code to "more attacks" as suggested in a bugtraq post. All we have done
is point out that the /GS feature is itself susceptible to attack and
should not be relied on to improve software security."

Contradicting himself it would seem. Firstly, Cigital did claim that the
/GS switch exposes code to "more attacks", otherwise how could it be
termed a "vulnerability seeder". Secondly, in his second sentence he
again asserts that (the /GS switch) "is itself susceptible to attack".
The switch is not susceptible to attack, no more so than any other code.

Ergo, there is no "flaw" in the Microsoft compiler, and there will be no
"patch" to address this discussion. Cigital asserts that people will
incorrectly believe that /GS is a panacea, its important for coders to
realize it is not, so to that extent Cigital has done us all a service.
However, Microsoft have not attempted to make people believe that it is
a panacea, and have instead provided protection for *some* buffer
overruns when most other compilers offer none. Its an important step in
the right direction, regardless of how many attacks it actually ends up
thwarting.

Cheers,
Russ - Surgeon General of TruSecure Corporation/NTBugtraq Editor

oooooooooooooooooooooooooooooooooooooooooooooooooooooooooooooooooooooooooooo
Delivery co-sponsored by VeriSign - The Internet Trust Company
oooooooooooooooooooooooooooooooooooooooooooooooooooooooooooooooooooooooooooo
Do you have 128-bit SSL encryption server security?
Get VeriSign's FREE Guide, "Securing Your Web Site for Business," and learn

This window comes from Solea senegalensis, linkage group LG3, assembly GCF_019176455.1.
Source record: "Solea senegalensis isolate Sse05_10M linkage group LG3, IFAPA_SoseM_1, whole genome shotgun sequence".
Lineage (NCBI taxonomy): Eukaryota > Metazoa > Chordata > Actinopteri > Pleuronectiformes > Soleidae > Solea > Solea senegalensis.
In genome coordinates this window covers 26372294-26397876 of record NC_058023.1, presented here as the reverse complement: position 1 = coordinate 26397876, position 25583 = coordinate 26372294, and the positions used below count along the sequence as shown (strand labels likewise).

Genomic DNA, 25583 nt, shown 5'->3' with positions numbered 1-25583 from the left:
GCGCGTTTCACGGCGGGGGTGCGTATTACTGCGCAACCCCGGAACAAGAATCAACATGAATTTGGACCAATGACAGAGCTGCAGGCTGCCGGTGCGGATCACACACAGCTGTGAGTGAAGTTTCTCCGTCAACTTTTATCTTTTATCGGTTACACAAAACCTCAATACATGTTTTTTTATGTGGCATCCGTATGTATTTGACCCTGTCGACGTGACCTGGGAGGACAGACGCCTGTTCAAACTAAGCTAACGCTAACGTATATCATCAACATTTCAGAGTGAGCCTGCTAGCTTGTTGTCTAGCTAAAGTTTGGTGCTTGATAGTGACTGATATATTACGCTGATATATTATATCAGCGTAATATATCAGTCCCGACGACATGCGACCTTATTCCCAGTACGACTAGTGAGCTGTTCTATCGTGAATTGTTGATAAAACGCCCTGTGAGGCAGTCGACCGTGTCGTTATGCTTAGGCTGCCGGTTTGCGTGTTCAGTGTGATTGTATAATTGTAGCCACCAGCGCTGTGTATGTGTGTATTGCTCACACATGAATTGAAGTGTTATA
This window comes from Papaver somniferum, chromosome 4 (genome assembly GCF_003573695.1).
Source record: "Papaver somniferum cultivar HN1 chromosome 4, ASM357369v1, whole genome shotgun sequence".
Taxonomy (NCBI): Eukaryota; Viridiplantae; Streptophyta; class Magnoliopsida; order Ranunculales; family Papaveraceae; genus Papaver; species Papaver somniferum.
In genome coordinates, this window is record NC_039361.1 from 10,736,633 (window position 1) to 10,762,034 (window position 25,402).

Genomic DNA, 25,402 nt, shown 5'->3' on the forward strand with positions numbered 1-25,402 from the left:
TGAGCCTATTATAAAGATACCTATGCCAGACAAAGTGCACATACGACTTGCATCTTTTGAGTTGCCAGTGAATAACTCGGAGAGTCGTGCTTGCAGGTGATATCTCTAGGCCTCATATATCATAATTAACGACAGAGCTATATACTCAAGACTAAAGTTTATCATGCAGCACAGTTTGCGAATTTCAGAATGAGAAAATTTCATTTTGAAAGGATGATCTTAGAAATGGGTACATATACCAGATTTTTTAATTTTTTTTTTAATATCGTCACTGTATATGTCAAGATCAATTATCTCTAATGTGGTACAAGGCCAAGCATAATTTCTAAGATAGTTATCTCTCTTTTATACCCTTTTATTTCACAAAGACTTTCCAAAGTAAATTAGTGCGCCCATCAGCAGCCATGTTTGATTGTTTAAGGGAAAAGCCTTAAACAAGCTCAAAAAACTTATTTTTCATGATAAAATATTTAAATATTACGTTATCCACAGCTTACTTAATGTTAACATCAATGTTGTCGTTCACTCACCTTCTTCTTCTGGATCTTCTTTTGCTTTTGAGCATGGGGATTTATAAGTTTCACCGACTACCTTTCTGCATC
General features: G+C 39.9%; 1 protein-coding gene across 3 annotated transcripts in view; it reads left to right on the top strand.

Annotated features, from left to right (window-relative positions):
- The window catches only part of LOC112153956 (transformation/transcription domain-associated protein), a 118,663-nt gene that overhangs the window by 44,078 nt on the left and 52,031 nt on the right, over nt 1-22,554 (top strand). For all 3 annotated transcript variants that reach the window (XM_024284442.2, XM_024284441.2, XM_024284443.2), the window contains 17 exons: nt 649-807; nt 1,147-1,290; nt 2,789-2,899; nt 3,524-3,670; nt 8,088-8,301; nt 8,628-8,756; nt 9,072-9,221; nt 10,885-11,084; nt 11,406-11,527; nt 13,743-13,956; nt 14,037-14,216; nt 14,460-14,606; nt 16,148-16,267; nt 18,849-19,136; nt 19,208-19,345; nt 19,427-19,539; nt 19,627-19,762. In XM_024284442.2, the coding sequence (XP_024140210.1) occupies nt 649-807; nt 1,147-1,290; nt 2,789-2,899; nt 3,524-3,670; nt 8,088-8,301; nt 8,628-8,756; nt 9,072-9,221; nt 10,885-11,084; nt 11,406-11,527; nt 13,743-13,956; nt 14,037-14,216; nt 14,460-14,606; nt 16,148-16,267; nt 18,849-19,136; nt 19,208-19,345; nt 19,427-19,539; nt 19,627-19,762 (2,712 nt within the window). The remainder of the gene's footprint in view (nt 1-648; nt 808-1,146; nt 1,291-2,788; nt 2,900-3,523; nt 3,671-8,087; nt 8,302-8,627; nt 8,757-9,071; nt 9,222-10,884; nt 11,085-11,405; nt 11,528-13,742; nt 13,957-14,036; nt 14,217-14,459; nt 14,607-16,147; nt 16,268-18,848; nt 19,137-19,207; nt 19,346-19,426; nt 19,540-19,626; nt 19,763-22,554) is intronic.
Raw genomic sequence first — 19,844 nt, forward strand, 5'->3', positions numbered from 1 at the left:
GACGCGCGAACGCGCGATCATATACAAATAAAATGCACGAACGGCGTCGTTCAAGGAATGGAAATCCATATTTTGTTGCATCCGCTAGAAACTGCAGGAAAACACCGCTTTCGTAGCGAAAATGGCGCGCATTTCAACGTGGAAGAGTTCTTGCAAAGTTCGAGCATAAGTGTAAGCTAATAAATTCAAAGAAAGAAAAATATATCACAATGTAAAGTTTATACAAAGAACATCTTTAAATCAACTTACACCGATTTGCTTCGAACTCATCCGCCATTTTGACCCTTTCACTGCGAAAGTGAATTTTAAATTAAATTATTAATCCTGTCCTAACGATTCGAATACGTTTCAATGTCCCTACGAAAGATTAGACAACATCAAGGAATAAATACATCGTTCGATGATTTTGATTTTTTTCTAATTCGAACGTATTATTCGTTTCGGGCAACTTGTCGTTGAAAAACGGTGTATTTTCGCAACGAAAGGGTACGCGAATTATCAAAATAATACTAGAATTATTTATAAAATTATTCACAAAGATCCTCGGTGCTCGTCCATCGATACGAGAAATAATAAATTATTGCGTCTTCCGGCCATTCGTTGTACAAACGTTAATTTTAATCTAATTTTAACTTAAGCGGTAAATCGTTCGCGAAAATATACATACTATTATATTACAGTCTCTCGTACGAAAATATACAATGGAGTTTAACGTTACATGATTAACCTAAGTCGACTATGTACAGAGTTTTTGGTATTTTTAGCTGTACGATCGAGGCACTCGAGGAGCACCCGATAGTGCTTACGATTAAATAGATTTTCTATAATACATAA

everything you need to know about using 128-bit SSL to encrypt your
e-commerce transactions, secure your intranets and authenticate your Web
site. 128-bit SSL is serious security for your online business. Get it now!
http://www.verisign.com/cgi-bin/go.cgi?a=n094765650008000
oooooooooooooooooooooooooooooooooooooooooooooooooooooooooooooooooooooooooooo



Relevant Pages

  • In response to alleged vulnerabilities in Microsoft Visual C++ security checks feature
    ... the security check feature introduced in the Microsoft ... Visual C++ .NET compiler is NOT vulnerable. ... themselves to more attacks is unfounded and patently false. ... Critics might claim that all vulnerabilities are easy to find; ...
    (Bugtraq)
  • Risks Digest 27.16
    ... ACM FORUM ON RISKS TO THE PUBLIC IN COMPUTERS AND RELATED SYSTEMS ... Security Firm Bit9 Hacked, Used to Spread Malware Security Firm ... Super Bowl blackout was caused by electrical relay ... The timing of the attacks coincided ...
    (comp.risks)
  • Re: Pelosi & Reid Will Not Like Progress Cited in Iraq Quarterly Report
    ... This is from 4 pages, less than 10 percent, of the report. ... Reid has called General Petraeus a liar for saying progress had been made in Iraq, and more recently he has called Petraeus and outgoing chairman of the Joint Chiefs,Marine Gen. ... Assessment of the Security Environment— ... the frequency and intensity of attacks on the ...
    (soc.retirement)
  • Re: Pelosi & Reid Will Not Like Progress Cited in Iraq Quarterly Report
    ... This is from 4 pages, less than 10 percent, of the report. ... Reid has called General Petraeus a liar for saying progress had been made in Iraq, and more recently he has called Petraeus and outgoing chairman of the Joint Chiefs,Marine Gen. ... Assessment of the Security Environment— ... the frequency and intensity of attacks on the ...
    (soc.retirement)
  • How many people did Romneys tax payment % KILL?
    ... Obama Scrambles For Cover As Benghazi Lie Explodes ... White House had been informed on day one that al-Qaeda terrorists were ... attacks on Americans in Libya. ... communicating the special 9/11 security threat, ...
    (rec.arts.tv)